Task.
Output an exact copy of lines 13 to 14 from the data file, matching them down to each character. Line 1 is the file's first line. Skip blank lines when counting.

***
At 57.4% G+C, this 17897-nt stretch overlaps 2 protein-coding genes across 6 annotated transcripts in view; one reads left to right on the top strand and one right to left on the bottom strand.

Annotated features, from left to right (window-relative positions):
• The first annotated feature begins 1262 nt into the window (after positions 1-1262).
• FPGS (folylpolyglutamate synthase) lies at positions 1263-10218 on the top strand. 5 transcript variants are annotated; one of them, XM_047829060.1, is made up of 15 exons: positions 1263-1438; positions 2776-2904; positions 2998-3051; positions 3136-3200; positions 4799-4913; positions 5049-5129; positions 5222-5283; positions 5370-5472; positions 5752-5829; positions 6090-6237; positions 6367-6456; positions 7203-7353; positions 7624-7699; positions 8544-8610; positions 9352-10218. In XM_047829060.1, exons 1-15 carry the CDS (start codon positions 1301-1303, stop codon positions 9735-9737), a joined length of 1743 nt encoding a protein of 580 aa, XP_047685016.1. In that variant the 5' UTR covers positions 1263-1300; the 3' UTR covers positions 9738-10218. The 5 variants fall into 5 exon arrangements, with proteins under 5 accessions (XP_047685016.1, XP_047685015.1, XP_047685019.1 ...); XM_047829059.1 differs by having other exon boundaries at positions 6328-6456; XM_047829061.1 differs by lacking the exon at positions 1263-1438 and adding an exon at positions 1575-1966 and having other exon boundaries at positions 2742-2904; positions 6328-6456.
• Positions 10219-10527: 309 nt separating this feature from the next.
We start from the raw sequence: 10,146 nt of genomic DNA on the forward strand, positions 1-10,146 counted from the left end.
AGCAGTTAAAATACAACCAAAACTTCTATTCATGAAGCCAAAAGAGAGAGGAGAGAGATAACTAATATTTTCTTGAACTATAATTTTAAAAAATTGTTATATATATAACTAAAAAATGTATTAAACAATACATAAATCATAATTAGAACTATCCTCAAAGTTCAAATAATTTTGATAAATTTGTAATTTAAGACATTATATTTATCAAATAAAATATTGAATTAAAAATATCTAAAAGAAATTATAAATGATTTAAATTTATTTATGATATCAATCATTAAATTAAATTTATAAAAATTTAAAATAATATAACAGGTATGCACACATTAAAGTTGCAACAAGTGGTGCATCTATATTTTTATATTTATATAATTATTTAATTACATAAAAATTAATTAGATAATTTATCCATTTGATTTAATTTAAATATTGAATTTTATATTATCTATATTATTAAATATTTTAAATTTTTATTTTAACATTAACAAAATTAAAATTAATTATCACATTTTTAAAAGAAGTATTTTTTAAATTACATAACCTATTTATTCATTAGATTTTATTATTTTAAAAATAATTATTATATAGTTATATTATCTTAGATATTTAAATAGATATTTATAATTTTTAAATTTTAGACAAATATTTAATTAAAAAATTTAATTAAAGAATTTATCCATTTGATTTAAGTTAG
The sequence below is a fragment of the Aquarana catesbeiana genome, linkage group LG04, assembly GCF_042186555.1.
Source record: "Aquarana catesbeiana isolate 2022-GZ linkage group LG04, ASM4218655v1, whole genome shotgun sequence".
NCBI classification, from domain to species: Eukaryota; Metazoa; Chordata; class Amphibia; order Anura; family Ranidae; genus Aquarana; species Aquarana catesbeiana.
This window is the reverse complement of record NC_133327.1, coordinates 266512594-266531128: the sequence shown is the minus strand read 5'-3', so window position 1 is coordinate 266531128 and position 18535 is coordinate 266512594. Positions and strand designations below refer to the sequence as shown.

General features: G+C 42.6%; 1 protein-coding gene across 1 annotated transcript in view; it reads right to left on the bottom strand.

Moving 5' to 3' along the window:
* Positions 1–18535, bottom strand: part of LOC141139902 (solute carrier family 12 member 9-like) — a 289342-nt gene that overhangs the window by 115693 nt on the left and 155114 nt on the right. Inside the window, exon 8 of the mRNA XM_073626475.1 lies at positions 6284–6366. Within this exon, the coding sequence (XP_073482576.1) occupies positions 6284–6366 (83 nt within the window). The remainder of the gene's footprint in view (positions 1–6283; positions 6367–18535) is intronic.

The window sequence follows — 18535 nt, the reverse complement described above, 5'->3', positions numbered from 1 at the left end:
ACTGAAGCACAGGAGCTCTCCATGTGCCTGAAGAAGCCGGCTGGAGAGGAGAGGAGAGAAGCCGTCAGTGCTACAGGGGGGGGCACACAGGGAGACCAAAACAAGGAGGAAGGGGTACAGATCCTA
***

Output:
Moving 5' to 3' along the window:
* Positions 1–18535, bottom strand: part of LOC141139902 (solute carrier family 12 member 9-like) — a 289342-nt gene that overhangs the window by 115693 nt on the left and 155114 nt on the right. Inside the window, exon 8 of the mRNA XM_073626475.1 lies at positions 6284–6366. Within this exon, the coding sequence (XP_073482576.1) occupies positions 6284–6366 (83 nt within the window). The remainder of the gene's footprint in view (positions 1–6283; positions 6367–18535) is intronic.